Turning a pt with hip fracture/broken hip

  1. 0
    I am a student nurse in my first year of nursing school. I was wondering about turning a patient with a hip fracture/broken hip. If they have a right hip fracture and you have to turn them to look at their back, do you roll them to the right (onto the hip) or to the left (off the hip)? It sounds stupid, but I would really appreciate an answer.
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  3. 5 Comments so far...

  4. 4
    Quote from dixielee323
    I am a student nurse in my first year of nursing school. I was wondering about turning a patient with a hip fracture/broken hip. If they have a right hip fracture and you have to turn them to look at their back, do you roll them to the right (onto the hip) or to the left (off the hip)? It sounds stupid, but I would really appreciate an answer.
    Never turn a hip fracture patient onto the affected side without specific orders. You can "tip" them a bit, but not onto the hip if it has not been 'fixed'. And, you need to have sufficient pillows-minimum of 2- between the thighs/knees to avoid making the alignment worse and increasing pain/spasms. Do not let the leg (whichever one is affected) adduct or rotate. The pillows will support the affected hip while turning them onto the left hip to check their back. Never turn a hip patient by yourself...always have another person help, who knows how to turn a hip patient. You can also refer to the PT department for positioning tips, and if your facility does this some way besides what I wrote- follow your facility policy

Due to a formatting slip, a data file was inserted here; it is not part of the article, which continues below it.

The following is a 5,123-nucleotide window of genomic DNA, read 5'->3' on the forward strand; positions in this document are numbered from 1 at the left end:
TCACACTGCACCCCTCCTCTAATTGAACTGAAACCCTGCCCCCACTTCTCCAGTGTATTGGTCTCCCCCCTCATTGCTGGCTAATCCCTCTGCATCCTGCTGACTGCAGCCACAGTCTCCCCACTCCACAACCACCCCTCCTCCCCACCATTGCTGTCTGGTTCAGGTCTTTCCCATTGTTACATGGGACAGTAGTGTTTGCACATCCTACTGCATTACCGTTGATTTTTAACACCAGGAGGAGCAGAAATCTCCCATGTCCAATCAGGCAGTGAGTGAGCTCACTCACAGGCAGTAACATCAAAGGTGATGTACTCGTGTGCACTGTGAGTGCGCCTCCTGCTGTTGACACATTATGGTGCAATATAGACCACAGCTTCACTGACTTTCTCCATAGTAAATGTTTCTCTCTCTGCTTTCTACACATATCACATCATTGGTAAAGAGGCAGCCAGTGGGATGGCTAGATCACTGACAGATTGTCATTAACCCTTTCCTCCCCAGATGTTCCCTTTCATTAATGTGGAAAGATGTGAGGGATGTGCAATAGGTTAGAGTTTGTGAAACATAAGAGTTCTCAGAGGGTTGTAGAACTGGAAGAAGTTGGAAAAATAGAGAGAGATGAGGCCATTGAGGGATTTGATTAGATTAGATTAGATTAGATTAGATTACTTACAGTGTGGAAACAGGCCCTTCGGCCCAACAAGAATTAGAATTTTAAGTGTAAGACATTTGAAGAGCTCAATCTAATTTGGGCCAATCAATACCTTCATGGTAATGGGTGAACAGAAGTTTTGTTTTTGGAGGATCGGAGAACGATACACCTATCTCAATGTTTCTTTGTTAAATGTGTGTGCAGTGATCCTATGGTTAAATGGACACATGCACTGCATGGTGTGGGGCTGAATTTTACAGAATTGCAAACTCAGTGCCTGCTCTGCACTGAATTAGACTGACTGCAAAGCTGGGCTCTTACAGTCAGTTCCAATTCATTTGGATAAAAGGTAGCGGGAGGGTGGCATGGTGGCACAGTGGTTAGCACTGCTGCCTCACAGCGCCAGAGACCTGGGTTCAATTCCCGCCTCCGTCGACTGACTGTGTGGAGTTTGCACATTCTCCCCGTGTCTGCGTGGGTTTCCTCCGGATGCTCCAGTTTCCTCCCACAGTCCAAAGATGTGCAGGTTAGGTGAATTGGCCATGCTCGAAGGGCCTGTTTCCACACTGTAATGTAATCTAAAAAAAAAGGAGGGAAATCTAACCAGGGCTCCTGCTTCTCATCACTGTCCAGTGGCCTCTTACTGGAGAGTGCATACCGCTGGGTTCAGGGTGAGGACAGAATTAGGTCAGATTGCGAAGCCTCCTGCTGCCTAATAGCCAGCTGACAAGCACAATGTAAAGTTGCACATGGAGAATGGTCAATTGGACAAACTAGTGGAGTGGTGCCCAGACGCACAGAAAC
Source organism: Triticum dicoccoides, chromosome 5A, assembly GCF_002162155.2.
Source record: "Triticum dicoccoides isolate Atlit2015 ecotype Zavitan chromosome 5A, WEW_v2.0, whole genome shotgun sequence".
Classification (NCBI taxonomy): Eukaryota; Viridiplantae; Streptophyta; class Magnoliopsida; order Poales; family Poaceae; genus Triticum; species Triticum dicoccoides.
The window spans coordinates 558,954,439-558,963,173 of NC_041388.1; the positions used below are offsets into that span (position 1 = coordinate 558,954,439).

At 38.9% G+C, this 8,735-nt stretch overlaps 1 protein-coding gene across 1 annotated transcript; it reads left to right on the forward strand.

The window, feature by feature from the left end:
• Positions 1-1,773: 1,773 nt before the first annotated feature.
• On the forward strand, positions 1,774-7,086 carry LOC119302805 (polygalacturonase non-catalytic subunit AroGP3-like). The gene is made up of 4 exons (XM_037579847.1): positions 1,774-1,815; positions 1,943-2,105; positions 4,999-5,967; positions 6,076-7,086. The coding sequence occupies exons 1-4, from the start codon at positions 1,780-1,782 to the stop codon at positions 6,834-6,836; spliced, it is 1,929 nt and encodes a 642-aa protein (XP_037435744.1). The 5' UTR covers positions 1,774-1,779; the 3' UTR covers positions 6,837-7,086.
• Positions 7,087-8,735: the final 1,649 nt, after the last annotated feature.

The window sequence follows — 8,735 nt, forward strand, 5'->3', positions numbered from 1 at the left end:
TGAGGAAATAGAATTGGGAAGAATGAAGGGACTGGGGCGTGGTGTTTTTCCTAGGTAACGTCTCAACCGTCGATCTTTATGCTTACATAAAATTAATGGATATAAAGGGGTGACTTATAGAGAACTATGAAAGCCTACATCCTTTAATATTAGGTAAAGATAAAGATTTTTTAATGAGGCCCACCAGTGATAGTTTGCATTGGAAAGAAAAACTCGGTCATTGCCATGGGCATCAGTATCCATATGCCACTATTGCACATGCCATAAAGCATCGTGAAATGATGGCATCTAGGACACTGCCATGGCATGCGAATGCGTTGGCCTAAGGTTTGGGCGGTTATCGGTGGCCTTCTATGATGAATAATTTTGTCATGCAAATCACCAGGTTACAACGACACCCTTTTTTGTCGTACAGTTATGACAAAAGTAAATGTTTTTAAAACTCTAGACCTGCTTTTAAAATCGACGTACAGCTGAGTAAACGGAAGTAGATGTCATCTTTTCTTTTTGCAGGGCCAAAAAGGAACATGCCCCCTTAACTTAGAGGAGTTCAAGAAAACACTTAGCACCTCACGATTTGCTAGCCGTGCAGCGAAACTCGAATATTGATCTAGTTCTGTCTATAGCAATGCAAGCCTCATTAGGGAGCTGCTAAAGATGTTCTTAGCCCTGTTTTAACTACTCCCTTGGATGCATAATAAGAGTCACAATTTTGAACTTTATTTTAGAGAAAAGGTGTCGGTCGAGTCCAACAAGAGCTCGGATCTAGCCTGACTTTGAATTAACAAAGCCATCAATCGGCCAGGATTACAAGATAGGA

Twinmom06, canesdukegirl, Cristae, and 1 other like this.
  5. 3
    I work ortho as well and agree with everything the previous poster said, however just wanted to add that it is extremely important these patients are turned or they will literally lay in one spot from admission until surgery.
    xtxrn, leslie :-D, and Cristae like this.
  6. 1
    And one more thing that I must add:

    Most of these pts will (hopefully) be in Buck's traction. Please, I beg each of the members reading this post, steer clear of the traction. Just one accidental bump into the weights will send a pt over the edge in pain!
    xtxrn likes this.
  7. 2
    Quote from xtxrn
    Never turn a hip fracture patient onto the affected side without specific orders. You can "tip" them a bit, but not onto the hip if it has not been 'fixed'. And, you need to have sufficient pillows-minimum of 2- between the thighs/knees to avoid making the alignment worse and increasing pain/spasms. Do not let the leg (whichever one is affected) adduct or rotate. The pillows will support the affected hip while turning them onto the left hip to check their back. Never turn a hip patient by yourself...always have another person help, who knows how to turn a hip patient. You can also refer to the PT department for positioning tips, and if your facility does this some way besides what I wrote- follow your facility policy
    thanks for the tips - I start clinical tomorrow!
    Lgmartinez59 and xtxrn like this.
  8. 0
    Quote from canesdukegirl
    And one more thing that I must add:

    Most of these pts will (hopefully) be in Buck's traction. Please, I beg each of the members reading this post, steer clear of the traction. Just one accidental bump into the weights will send a pt over the edge in pain!
    And, if the traction weight is on the floor- get someone to reset it Don't just pick it up and/or let it swing around


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